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Published: Aug 18, 2016 5 min read
Mel Curtis—Getty Images

Most of America is stuck on hold with an epically long, super annoying customer service request to Internet providers.

We want faster, cheaper Internet service. And unfortunately, it doesn't look like America's Internet players—which routinely stand out for horrendous customer service—are going to take our customer service call and give us what we want anytime soon.

Earlier this week, the Wall Street Journal reported that the expansion of Google Fiber, the Alphabet-owned high-speed Internet service, is being slowed or even stopped due to how expensive and time-consuming it's been to lay fiber-optic cables in neighborhoods offering the service. The potential of shifting to services that are less costly (perhaps by leasing existing cables) or less invasive (with wireless tech) have also led Google to question its original plan to spread Fiber in more cities.

The result is a big question mark about the viability of a service that has long been viewed as the dream alternative to dealing with Comcast, Verizon, Time Warner Cable, or any other home Internet provider.

Fiber, which is offered only in about a half-dozen metro areas now, costs $70 monthly for an Internet hookup that's roughly 30 times faster than the U.S. average. Early in Google Fiber's existence, it was also known for superior customer service, at least in comparison to the Comcasts of the world.

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But Comcast isn't sitting still. In response to high-speed competition from Google Fiber, AT&T, Time Warner Cable, and others, Comcast has recently been dipping its toes into the superfast Internet market. For instance, Comcast launched gigabit Internet service (gigabit refers to the speed, which is somewhere between 10 and 100 times faster than the typical home Internet) earlier this year in Atlanta for $70 monthly to customers who agree to a three-year contract.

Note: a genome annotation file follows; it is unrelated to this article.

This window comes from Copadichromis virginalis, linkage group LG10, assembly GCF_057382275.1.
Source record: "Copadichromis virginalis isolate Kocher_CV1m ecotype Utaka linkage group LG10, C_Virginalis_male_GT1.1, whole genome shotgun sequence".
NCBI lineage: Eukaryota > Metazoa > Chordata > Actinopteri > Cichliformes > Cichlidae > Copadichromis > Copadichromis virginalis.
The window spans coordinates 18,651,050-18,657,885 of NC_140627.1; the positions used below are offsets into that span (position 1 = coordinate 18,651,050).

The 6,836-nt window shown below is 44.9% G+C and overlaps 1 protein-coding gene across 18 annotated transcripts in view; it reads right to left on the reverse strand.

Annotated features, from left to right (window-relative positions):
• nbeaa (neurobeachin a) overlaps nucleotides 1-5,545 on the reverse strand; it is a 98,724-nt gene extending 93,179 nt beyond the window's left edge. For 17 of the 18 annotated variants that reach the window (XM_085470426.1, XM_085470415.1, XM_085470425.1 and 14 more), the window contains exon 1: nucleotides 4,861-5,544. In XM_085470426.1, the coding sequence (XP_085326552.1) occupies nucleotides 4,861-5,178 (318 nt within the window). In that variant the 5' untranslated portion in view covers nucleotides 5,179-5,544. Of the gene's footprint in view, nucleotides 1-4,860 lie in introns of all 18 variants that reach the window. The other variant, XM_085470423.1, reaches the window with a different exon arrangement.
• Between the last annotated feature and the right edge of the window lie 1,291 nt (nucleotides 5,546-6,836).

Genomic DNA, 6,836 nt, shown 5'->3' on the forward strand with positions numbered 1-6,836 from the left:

However, with Comcast's most recent gigabit rollout in Chicago on Wednesday, the company isn't matching the price offered by Google Fiber. The service is available for $140 per month (plus taxes and fees), though Comcast says it "will test promotional pricing during the trial period."

So just like that, Comcast doubled the price of its super-fast Internet offering compared to other cities. Unsurprisingly, Google Fiber is not yet available in Chicago. The Chicago Tribune noted that AT&T has gigabit service in town, but it runs $90 a month with a two-year contract. That's pricey, but a bargain compared to Comcast.

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What's especially aggravating is that Comcast wants to charge up to $200 more monthly to customers who go over an allotted data cap limit in Chicago, even though unlimited data is available at no extra charge for the same service in Atlanta and Nashville. (Monthly prices cost as little as $70 a month in both of these cities, too.)

And what's aggravating on a national scale is the fact that Americans are already getting gouged with higher prices and slower speeds for Internet compared to most of the world.

America may be the birthplace of the Internet, as well as the home of Silicon Valley and tech giants like Google, Apple, and Amazon, but according to one ranking, there are 16 countries on earth with faster Internet than the U.S.A. What's more, Americans pay more for Internet services compared to most major cities around the world, largely due to extremely limited competition. The majority of Americans have a grand total of one choice locally if they want Internet service that's remotely fast.

One day in the future, Google or another tech firm may be able to beam Internet wirelessly into every American's home efficiently and affordably. We may come to view the current era dominated by Internet monopolies, high pricing, and poor service in the same way that we now look back on the pathetic period of AOL and dial-up—which wasn't that long ago in the grand scheme.

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For the time being, though, most of us are basically stuck on hold. And we're paying for it through the nose until we catch up to the rest of the world.